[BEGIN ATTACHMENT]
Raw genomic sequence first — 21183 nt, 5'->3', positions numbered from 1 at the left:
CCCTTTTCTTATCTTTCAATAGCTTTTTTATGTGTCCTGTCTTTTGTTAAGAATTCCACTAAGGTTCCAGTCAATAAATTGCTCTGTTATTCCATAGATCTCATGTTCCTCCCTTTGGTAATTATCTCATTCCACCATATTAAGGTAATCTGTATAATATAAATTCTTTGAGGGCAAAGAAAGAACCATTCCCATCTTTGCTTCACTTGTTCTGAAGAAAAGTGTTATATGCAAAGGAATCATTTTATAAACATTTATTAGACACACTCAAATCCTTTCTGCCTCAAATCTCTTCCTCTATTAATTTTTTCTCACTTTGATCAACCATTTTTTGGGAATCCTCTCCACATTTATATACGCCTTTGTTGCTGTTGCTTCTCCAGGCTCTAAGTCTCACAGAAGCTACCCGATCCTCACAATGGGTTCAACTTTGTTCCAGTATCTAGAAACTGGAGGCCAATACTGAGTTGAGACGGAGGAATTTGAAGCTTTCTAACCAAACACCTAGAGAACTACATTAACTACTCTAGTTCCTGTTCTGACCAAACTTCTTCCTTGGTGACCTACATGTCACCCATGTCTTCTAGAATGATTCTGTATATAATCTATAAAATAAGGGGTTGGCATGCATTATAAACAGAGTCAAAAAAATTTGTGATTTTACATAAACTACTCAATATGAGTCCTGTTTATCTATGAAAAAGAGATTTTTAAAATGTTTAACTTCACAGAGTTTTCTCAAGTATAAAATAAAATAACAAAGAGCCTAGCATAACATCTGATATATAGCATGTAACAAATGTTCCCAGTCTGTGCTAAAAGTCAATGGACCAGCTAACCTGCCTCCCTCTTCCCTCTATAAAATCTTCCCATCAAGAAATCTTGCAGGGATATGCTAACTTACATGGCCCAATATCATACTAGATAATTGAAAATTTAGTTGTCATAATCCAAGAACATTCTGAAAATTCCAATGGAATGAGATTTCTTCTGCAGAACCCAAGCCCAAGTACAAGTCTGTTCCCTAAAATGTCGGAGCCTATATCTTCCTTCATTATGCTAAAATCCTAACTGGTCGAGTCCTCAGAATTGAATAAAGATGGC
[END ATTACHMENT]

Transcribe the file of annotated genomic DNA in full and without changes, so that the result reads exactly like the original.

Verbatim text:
Raw genomic sequence first — 21183 nt, 5'->3', positions numbered from 1 at the left:
CCCTTTTCTTATCTTTCAATAGCTTTTTTATGTGTCCTGTCTTTTGTTAAGAATTCCACTAAGGTTCCAGTCAATAAATTGCTCTGTTATTCCATAGATCTCATGTTCCTCCCTTTGGTAATTATCTCATTCCACCATATTAAGGTAATCTGTATAATATAAATTCTTTGAGGGCAAAGAAAGAACCATTCCCATCTTTGCTTCACTTGTTCTGAAGAAAAGTGTTATATGCAAAGGAATCATTTTATAAACATTTATTAGACACACTCAAATCCTTTCTGCCTCAAATCTCTTCCTCTATTAATTTTTTCTCACTTTGATCAACCATTTTTTGGGAATCCTCTCCACATTTATATACGCCTTTGTTGCTGTTGCTTCTCCAGGCTCTAAGTCTCACAGAAGCTACCCGATCCTCACAATGGGTTCAACTTTGTTCCAGTATCTAGAAACTGGAGGCCAATACTGAGTTGAGACGGAGGAATTTGAAGCTTTCTAACCAAACACCTAGAGAACTACATTAACTACTCTAGTTCCTGTTCTGACCAAACTTCTTCCTTGGTGACCTACATGTCACCCATGTCTTCTAGAATGATTCTGTATATAATCTATAAAATAAGGGGTTGGCATGCATTATAAACAGAGTCAAAAAAATTTGTGATTTTACATAAACTACTCAATATGAGTCCTGTTTATCTATGAAAAAGAGATTTTTAAAATGTTTAACTTCACAGAGTTTTCTCAAGTATAAAATAAAATAACAAAGAGCCTAGCATAACATCTGATATATAGCATGTAACAAATGTTCCCAGTCTGTGCTAAAAGTCAATGGACCAGCTAACCTGCCTCCCTCTTCCCTCTATAAAATCTTCCCATCAAGAAATCTTGCAGGGATATGCTAACTTACATGGCCCAATATCATACTAGATAATTGAAAATTTAGTTGTCATAATCCAAGAACATTCTGAAAATTCCAATGGAATGAGATTTCTTCTGCAGAACCCAAGCCCAAGTACAAGTCTGTTCCCTAAAATGTCGGAGCCTATATCTTCCTTCATTATGCTAAAATCCTAACTGGTCGAGTCCTCAGAATTGAATAAAGATGGC